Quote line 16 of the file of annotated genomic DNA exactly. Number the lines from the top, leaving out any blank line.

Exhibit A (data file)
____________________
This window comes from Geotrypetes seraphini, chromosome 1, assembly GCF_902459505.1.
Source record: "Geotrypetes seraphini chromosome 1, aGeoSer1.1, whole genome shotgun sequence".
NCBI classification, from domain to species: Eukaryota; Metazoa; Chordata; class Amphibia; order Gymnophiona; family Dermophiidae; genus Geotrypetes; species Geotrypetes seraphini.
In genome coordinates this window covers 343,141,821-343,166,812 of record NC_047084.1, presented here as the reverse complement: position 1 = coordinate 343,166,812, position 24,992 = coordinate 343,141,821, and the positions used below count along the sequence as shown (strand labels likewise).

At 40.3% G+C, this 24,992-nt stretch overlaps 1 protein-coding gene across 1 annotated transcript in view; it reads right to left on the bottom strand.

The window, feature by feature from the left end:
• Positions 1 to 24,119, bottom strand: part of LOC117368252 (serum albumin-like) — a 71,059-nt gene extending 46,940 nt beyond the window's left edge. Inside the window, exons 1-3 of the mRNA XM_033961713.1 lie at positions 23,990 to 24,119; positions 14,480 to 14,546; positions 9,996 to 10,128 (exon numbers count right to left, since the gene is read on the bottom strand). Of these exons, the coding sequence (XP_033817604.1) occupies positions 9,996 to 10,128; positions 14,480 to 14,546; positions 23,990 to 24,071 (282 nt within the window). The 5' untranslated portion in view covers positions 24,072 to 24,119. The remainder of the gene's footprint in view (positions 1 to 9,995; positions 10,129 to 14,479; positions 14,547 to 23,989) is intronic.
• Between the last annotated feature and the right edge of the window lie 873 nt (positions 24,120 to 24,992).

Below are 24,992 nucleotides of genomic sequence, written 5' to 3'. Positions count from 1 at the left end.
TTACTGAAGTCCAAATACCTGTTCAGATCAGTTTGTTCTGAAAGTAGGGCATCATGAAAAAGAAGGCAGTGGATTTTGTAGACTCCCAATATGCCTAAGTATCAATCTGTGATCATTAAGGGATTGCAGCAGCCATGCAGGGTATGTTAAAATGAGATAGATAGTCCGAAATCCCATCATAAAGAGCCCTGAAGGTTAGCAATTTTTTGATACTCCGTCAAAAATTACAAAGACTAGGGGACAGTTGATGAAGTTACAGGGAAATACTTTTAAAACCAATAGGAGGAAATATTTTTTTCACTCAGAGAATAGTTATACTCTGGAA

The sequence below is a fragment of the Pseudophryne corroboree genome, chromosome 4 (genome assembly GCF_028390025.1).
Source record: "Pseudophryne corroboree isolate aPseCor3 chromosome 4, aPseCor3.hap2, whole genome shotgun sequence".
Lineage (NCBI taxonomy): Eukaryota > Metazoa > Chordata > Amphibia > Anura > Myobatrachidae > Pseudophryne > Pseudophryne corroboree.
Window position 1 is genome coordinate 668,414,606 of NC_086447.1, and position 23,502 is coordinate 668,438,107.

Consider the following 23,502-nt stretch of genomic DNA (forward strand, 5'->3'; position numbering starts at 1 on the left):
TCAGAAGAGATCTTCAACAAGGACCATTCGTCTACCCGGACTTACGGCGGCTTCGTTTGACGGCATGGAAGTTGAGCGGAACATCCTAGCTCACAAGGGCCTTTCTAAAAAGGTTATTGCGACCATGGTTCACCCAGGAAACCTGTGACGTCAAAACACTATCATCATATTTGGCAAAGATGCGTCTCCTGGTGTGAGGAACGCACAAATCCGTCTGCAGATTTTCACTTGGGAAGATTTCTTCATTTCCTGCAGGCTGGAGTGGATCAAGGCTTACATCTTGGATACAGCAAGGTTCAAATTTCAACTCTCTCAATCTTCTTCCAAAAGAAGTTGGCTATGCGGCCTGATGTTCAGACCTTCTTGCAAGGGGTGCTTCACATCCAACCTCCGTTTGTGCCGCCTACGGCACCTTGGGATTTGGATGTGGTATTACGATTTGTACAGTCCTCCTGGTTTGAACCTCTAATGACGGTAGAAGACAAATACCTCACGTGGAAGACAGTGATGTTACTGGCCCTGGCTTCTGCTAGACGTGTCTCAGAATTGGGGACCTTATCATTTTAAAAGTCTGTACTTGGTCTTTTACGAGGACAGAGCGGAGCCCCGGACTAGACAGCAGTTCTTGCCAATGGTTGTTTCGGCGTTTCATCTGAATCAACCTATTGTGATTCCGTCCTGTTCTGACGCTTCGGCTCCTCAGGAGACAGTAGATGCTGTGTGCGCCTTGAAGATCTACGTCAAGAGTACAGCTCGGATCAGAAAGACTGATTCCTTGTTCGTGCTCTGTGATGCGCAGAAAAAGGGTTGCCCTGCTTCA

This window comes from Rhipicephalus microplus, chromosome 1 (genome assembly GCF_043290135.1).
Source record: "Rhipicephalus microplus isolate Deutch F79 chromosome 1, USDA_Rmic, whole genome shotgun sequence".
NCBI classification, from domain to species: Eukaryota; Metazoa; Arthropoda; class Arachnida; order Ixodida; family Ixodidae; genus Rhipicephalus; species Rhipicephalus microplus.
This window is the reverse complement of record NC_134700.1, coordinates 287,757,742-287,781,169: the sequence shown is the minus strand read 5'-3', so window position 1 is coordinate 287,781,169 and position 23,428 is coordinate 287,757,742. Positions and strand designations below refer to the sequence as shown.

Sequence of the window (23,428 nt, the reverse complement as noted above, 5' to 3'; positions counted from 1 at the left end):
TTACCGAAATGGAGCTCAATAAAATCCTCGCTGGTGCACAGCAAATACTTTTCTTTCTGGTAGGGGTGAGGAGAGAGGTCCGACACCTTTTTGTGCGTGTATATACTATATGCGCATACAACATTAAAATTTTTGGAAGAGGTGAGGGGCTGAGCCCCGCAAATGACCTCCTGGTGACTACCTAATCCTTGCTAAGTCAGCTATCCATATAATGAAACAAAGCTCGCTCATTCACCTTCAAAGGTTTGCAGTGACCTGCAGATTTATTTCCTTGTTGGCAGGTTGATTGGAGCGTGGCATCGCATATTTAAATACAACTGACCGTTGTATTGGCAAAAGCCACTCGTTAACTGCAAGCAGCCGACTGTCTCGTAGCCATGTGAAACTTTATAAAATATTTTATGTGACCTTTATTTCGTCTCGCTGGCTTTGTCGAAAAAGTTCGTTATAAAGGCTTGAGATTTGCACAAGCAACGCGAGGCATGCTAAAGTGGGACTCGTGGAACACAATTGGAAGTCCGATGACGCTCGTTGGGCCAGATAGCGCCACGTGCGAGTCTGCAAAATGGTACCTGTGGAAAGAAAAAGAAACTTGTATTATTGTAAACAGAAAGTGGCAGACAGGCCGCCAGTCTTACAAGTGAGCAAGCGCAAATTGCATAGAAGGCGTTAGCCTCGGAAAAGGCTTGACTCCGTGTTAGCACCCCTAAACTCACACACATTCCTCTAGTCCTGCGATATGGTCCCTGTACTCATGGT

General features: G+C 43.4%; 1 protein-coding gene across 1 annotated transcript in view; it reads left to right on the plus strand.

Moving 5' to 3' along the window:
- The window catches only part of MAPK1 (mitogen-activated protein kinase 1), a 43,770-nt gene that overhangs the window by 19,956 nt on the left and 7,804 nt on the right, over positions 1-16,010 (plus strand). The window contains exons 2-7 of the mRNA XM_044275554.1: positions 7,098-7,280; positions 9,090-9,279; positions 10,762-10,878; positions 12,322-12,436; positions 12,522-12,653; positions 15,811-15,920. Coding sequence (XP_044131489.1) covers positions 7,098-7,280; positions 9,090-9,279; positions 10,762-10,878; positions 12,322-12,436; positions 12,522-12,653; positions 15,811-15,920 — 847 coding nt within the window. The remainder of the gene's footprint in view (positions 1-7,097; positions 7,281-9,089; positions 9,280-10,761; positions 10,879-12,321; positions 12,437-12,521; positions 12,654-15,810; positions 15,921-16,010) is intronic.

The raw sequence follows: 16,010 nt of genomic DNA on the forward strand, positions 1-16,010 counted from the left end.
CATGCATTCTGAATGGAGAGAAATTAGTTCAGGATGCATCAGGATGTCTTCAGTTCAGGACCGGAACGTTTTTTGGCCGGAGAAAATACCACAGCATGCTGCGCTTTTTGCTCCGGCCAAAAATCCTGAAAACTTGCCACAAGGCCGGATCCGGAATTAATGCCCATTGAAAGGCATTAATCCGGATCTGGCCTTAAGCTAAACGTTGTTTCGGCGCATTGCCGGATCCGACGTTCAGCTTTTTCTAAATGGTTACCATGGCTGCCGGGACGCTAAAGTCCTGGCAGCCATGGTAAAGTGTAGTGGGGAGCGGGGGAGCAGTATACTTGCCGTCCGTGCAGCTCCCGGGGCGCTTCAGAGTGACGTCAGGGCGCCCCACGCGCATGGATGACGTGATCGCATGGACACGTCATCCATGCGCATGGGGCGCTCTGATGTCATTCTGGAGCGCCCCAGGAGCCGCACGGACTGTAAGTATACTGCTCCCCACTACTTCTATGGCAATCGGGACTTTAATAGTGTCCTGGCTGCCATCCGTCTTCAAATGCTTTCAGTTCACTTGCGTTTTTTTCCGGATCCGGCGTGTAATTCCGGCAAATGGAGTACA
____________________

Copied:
TCAGAAGAGATCTTCAACAAGGACCATTCGTCTACCCGGACTTACGGCGGCTTCGTTTGACGGCATGGAAGTTGAGCGGAACATCCTAGCTCACAAGGGCCTTTCTAAAAAGGTTATTGCGACCATGGTTCACCCAGGAAACCTGTGACGTCAAAACACTATCATCATATTTGGCAAAGATGCGTCTCCTGGTGTGAGGAACGCACAAATCCGTCTGCAGATTTTCACTTGGGAAGATTTCTTCATTTCCTGCAGGCTGGAGTGGATCAAGGCTTACATCTTGGATACAGCAAGGTTCAAATTTCAACTCTCTCAATCTTCTTCCAAAAGAAGTTGGCTATGCGGCCTGATGTTCAGACCTTCTTGCAAGGGGTGCTTCACATCCAACCTCCGTTTGTGCCGCCTACGGCACCTTGGGATTTGGATGTGGTATTACGATTTGTACAGTCCTCCTGGTTTGAACCTCTAATGACGGTAGAAGACAAATACCTCACGTGGAAGACAGTGATGTTACTGGCCCTGGCTTCTGCTAGACGTGTCTCAGAATTGGGGACCTTATCATTTTAAAAGTCTGTACTTGGTCTTTTACGAGGACAGAGCGGAGCCCCGGACTAGACAGCAGTTCTTGCCAATGGTTGTTTCGGCGTTTCATCTGAATCAACCTATTGTGATTCCGTCCTGTTCTGACGCTTCGGCTCCTCAGGAGACAGTAGATGCTGTGTGCGCCTTGAAGATCTACGTCAAGAGTACAGCTCGGATCAGAAAGACTGATTCCTTGTTCGTGCTCTGTGATGCGCAGAAAAAGGGTTGCCCTGCTTCA